Presentation Title

Who’s Evaluating the Evaluators? Cognitive Biases, Fake News, and Information Literacy

Type of Presentation

Individual paper/presentation (20 minute presentation)

Target Audience

Higher Education

Abstract

In response to the increased attention to “fake news” and “alternative facts” as information challenges in the wake of the recent election cycle, librarians and educators have dramatically stepped up efforts to cultivate basic information literacy skills, especially prioritizing the careful evaluation of online sources of information. While these critical source evaluation skills are an essential component of functional information literacy, the recent emphasis on them is predicated on a model of communication that assumes that the readers of these online sources are capable—and desirous—of making informed, objective judgments about the credibility of an external information source. Rhetorical theories, however, suggest a different model, one that understands communication as a set of complex negotiations among authors, texts, and audiences and that imagines readers engaged in ongoing identity construction within the context of discursive transactions. One of the most influential identity elements that readers bring to bear on a text are their cognitive biases. These biases often prove more important in the determination of textual reliability than any external features of the text itself, allowing readers to go through the motions of evaluating sources while simultaneously (and unconsciously) undermining the entire evaluation process. In this presentation, we will propose a series of activities designed to help students, researchers, and readers identify, understand, and minimize the effects of their own cognitive biases. We will also present the results of our use of these activities—in conjunction with more traditional source evaluation activities—in first-year writing and graduate library science classes.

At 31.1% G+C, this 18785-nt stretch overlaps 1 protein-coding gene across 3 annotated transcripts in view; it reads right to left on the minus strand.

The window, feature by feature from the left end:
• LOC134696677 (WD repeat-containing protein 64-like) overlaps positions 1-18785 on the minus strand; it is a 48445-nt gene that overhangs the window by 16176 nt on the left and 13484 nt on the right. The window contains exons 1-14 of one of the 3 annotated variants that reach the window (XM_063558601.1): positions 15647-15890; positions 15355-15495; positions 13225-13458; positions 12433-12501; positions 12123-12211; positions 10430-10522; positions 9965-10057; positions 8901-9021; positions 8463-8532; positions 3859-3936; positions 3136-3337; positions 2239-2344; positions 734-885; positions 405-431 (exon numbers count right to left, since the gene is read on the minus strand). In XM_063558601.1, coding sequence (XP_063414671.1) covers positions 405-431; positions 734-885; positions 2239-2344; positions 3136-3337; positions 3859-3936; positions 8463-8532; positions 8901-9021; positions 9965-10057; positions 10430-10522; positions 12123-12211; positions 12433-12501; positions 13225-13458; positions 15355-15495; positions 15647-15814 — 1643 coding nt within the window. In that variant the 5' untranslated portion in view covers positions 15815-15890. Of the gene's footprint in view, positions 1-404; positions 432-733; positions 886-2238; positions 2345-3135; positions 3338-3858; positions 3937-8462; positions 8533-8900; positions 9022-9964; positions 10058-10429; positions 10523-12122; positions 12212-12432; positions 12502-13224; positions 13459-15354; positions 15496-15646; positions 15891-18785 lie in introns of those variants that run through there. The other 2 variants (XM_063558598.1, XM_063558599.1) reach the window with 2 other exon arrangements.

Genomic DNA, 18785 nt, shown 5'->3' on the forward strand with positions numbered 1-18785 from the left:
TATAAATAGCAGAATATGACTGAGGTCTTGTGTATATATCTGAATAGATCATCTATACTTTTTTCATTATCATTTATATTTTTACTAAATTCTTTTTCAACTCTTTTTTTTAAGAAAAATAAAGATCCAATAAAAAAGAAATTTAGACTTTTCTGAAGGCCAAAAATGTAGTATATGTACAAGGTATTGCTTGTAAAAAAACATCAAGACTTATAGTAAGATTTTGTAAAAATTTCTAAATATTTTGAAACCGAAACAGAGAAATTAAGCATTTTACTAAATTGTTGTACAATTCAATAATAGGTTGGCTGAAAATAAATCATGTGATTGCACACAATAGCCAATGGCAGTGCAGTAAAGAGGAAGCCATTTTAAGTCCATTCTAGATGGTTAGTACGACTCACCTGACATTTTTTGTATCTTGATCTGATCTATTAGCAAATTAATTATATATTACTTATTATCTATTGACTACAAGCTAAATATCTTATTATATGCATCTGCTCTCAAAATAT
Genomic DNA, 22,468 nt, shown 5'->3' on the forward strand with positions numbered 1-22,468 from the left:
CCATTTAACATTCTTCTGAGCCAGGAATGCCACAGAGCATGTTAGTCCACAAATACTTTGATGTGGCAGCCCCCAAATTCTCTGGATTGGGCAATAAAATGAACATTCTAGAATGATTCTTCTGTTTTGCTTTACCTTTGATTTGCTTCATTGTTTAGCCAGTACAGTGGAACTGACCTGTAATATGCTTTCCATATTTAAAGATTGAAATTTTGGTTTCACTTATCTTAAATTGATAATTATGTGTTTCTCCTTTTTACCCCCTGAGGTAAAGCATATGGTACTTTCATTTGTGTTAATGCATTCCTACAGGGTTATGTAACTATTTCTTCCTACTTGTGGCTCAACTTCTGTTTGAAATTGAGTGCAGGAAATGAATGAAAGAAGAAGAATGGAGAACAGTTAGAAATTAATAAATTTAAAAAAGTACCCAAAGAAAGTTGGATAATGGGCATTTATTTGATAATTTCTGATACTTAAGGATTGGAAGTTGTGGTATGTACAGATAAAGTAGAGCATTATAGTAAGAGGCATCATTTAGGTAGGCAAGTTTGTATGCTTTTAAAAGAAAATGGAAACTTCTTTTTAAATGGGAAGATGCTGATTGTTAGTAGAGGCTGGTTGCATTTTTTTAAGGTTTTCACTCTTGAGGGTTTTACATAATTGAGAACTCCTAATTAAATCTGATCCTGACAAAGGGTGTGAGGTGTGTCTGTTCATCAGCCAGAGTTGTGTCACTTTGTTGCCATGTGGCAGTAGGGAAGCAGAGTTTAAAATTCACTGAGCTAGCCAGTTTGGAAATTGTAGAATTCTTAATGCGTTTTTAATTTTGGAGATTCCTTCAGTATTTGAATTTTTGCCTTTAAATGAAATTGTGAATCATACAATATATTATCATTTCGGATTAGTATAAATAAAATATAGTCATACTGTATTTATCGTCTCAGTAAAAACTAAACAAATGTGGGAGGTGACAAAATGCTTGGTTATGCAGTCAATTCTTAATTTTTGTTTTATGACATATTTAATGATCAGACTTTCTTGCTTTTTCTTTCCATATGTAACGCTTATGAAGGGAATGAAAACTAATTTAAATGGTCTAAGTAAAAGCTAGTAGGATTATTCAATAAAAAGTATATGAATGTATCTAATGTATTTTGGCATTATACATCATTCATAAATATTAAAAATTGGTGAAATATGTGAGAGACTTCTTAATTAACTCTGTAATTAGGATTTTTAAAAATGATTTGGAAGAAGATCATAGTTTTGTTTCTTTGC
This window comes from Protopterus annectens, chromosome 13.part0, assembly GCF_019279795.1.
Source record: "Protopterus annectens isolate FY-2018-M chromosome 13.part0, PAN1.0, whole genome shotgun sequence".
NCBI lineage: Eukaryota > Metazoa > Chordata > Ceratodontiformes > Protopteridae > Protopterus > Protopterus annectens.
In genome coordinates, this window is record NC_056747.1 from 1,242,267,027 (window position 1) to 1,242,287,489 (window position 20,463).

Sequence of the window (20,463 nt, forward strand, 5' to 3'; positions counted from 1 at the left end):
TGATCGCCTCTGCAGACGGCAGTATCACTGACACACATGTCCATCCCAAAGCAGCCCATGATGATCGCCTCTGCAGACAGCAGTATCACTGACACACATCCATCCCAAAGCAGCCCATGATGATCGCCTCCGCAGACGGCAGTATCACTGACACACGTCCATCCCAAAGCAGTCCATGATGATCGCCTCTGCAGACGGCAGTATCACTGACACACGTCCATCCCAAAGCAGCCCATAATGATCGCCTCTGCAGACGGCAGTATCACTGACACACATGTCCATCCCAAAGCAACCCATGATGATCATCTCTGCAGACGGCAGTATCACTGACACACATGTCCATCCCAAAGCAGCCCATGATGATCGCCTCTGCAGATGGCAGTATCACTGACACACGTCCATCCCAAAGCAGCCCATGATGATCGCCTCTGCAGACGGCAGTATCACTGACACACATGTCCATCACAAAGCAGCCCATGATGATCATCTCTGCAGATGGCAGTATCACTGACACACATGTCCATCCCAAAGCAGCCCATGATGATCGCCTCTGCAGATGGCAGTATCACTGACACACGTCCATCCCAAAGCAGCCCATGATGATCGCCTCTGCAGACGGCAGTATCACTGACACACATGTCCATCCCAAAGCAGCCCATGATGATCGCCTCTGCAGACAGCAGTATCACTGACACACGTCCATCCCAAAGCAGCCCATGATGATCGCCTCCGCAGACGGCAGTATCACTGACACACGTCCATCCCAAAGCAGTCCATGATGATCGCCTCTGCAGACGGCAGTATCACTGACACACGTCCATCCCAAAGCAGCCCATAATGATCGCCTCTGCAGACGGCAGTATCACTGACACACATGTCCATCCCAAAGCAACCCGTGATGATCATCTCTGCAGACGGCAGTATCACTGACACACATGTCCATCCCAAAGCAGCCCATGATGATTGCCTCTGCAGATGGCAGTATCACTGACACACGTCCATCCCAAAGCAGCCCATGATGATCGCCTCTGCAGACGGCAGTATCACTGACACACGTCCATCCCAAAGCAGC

Presentation Description

In a post-truth world, information literacy must evolve so that it acknowledges the presence of cognitive biases so powerful that they can torpedo the entire source evaluation process without our conscious permission. In this presentation, we will propose activities designed to put the readers, rather than the texts, under the evaluative microscope in order to help those readers minimize the effects of cognitive biases and will describe what happened when we implemented this in first-year writing and graduate library science classes.

Keywords

cognitive bias, media literacy, bibliographic instruction, evaluation of information, authenticity, credibility, fake news

Publication Type and Release Option

Presentation (Open Access)

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Who’s Evaluating the Evaluators? Cognitive Biases, Fake News, and Information Literacy

In response to the increased attention to “fake news” and “alternative facts” as information challenges in the wake of the recent election cycle, librarians and educators have dramatically stepped up efforts to cultivate basic information literacy skills, especially prioritizing the careful evaluation of online sources of information. While these critical source evaluation skills are an essential component of functional information literacy, the recent emphasis on them is predicated on a model of communication that assumes that the readers of these online sources are capable—and desirous—of making informed, objective judgments about the credibility of an external information source. Rhetorical theories, however, suggest a different model, one that understands communication as a set of complex negotiations among authors, texts, and audiences and that imagines readers engaged in ongoing identity construction within the context of discursive transactions. One of the most influential identity elements that readers bring to bear on a text are their cognitive biases. These biases often prove more important in the determination of textual reliability than any external features of the text itself, allowing readers to go through the motions of evaluating sources while simultaneously (and unconsciously) undermining the entire evaluation process. In this presentation, we will propose a series of activities designed to help students, researchers, and readers identify, understand, and minimize the effects of their own cognitive biases. We will also present the results of our use of these activities—in conjunction with more traditional source evaluation activities—in first-year writing and graduate library science classes.